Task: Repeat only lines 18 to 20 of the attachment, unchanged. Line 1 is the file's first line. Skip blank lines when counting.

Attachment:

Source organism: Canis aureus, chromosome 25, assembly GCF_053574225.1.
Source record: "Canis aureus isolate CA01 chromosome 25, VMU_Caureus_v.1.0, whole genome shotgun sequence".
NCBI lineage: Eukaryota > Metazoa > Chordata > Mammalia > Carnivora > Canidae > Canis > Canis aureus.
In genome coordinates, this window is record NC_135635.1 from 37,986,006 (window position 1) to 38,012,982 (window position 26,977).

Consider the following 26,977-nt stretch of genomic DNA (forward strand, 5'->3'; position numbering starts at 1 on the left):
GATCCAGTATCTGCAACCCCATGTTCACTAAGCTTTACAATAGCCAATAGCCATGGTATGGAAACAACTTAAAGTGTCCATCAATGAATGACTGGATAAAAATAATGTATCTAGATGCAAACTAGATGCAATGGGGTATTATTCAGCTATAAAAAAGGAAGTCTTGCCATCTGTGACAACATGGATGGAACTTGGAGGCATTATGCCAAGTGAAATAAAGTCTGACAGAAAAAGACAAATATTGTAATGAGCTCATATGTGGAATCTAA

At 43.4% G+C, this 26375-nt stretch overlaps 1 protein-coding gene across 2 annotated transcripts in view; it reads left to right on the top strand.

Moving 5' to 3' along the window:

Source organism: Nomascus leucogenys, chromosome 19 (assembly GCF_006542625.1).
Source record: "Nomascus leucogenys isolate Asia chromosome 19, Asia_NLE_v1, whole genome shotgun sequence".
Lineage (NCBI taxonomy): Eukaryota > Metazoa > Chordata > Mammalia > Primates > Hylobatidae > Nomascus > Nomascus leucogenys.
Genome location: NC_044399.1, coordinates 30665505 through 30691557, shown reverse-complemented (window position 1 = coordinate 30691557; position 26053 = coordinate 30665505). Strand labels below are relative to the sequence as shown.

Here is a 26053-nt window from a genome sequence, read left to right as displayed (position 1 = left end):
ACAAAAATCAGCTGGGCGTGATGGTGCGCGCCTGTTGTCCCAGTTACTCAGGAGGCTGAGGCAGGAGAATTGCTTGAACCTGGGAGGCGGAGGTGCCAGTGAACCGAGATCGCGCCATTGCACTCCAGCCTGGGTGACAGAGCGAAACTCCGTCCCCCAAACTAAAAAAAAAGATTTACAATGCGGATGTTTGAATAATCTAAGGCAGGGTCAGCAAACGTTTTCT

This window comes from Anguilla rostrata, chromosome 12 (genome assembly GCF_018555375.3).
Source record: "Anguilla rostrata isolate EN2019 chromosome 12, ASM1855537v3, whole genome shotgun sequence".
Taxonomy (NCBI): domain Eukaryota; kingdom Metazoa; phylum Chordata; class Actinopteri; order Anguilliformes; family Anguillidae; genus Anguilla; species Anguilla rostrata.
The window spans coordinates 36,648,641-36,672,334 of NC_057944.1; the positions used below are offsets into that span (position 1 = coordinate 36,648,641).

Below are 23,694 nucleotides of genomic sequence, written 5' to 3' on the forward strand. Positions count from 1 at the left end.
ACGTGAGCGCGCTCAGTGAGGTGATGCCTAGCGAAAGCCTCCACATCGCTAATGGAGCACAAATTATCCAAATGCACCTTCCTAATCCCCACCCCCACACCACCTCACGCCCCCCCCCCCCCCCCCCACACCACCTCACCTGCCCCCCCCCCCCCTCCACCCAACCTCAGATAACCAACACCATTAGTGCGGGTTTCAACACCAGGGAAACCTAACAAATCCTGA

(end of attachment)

The window spans coordinates 36,648,641-36,672,334 of NC_057944.1; the positions used below are offsets into that span (position 1 = coordinate 36,648,641).

Below are 23,694 nucleotides of genomic sequence, written 5' to 3' on the forward strand. Positions count from 1 at the left end.
ACGTGAGCGCGCTCAGTGAGGTGATGCCTAGCGAAAGCCTCCACATCGCTAATGGAGCACAAATTATCCAAATGCACCTTCCTAATCCCCACCCCCACACCACCTCACGCCCCCCCCCCCCCCCCCCACACCACCTCACCTGCCCCCCCCCCCCCTCCACCCAACCTCAGATAACCAACACCATTAGTGCGGGTTTCAACACCAGGGAAACCTAACAAATCCTGA